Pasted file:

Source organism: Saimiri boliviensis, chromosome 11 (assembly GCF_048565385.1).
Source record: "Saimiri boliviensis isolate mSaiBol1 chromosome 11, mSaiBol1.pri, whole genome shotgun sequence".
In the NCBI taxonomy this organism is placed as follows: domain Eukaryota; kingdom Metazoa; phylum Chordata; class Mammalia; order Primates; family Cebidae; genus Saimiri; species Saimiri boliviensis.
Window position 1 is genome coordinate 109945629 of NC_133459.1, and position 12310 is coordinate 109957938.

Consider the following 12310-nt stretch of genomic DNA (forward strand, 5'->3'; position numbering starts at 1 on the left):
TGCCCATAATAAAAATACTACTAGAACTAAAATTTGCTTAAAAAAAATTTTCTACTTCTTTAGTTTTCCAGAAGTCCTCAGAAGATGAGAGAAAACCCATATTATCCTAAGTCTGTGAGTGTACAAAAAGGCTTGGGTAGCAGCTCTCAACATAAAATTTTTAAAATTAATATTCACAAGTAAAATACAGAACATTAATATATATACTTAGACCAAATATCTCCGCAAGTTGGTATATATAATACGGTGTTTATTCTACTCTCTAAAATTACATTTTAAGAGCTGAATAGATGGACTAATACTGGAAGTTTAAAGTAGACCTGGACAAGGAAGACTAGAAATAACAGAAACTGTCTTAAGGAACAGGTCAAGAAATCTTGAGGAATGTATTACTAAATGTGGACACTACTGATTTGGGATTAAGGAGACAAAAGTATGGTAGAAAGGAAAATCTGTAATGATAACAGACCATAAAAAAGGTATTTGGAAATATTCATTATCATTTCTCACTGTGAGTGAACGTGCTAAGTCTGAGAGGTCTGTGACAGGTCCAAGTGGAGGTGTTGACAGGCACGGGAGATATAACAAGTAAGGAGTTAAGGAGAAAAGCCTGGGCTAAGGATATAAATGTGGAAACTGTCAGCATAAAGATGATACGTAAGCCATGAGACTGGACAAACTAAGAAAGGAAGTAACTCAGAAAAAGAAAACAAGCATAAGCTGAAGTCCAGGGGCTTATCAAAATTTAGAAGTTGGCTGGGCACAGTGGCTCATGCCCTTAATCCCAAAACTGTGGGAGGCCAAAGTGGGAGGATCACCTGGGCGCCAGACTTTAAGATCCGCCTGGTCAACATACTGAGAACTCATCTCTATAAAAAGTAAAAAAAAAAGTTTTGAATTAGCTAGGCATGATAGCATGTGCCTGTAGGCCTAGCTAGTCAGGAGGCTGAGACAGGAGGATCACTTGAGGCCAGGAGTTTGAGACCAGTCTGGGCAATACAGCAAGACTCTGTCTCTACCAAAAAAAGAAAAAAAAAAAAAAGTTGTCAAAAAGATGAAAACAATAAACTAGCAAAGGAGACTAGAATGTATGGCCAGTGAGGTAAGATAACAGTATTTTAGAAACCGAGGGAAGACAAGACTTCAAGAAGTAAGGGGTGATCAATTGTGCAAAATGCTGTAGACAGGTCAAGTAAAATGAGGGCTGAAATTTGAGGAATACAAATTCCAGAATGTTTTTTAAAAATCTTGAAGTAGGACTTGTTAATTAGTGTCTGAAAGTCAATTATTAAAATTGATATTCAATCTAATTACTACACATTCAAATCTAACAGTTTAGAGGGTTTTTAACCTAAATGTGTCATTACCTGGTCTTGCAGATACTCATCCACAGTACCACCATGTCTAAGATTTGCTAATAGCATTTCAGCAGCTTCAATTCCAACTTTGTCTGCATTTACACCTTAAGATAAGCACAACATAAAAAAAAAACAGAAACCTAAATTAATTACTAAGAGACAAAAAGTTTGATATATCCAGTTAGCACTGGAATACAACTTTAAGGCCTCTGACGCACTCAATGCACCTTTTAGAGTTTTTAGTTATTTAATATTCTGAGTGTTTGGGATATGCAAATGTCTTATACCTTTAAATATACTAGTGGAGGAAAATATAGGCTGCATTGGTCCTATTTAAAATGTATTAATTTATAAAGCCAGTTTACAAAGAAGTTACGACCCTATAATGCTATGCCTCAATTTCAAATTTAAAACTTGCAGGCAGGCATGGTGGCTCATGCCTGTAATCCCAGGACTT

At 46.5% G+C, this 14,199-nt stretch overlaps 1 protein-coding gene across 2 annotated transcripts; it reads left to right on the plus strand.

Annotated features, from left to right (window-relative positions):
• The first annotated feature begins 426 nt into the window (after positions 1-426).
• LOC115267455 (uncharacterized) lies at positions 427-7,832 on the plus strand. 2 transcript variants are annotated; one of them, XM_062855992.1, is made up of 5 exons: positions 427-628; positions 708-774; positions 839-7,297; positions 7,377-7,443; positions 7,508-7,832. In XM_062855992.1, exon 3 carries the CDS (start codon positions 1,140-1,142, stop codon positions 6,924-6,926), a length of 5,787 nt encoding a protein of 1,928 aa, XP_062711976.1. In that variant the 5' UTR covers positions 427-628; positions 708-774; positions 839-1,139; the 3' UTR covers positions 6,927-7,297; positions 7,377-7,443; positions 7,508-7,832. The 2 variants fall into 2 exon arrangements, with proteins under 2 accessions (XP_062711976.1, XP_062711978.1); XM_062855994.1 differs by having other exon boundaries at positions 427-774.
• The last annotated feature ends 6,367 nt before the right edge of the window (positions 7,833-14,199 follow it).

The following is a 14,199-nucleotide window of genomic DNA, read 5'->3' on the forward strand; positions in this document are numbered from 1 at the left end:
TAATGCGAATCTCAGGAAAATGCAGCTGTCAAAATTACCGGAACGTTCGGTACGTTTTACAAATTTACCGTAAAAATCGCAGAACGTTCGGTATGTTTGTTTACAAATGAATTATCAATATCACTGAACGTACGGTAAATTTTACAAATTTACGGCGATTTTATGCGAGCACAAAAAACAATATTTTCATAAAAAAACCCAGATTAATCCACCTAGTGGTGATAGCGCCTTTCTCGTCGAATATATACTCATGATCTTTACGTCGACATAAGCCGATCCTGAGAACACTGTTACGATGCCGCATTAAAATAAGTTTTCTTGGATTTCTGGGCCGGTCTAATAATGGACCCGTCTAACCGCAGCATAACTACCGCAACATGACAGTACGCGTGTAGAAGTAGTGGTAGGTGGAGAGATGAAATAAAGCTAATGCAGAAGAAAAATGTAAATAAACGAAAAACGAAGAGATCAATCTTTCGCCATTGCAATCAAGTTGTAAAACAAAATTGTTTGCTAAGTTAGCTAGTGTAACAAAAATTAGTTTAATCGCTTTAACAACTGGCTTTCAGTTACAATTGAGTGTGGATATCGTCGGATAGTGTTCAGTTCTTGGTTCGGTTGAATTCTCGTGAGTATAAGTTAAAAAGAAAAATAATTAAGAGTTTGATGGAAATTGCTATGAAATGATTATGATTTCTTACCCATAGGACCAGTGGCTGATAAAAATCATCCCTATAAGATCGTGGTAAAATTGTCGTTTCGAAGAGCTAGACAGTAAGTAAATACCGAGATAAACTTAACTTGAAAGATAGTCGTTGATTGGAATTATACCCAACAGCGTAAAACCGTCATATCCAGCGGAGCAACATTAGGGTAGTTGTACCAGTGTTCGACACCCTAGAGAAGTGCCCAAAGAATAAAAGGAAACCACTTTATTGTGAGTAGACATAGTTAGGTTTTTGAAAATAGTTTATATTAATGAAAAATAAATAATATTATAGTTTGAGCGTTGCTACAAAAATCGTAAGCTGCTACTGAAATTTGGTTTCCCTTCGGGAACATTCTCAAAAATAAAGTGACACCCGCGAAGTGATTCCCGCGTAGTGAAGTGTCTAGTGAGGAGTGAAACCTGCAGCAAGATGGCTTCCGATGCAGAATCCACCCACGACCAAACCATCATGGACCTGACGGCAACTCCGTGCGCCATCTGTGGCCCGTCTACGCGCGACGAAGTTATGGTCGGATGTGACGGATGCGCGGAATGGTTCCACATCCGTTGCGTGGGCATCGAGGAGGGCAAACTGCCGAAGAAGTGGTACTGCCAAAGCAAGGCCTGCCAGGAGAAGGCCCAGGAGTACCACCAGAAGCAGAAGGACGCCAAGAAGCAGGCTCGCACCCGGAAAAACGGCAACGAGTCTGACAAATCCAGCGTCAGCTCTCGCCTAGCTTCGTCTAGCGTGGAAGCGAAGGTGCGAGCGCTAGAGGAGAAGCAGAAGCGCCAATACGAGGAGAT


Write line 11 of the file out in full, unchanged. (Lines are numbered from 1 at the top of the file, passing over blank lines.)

• The last annotated feature ends 6,367 nt before the right edge of the window (positions 7,833-14,199 follow it).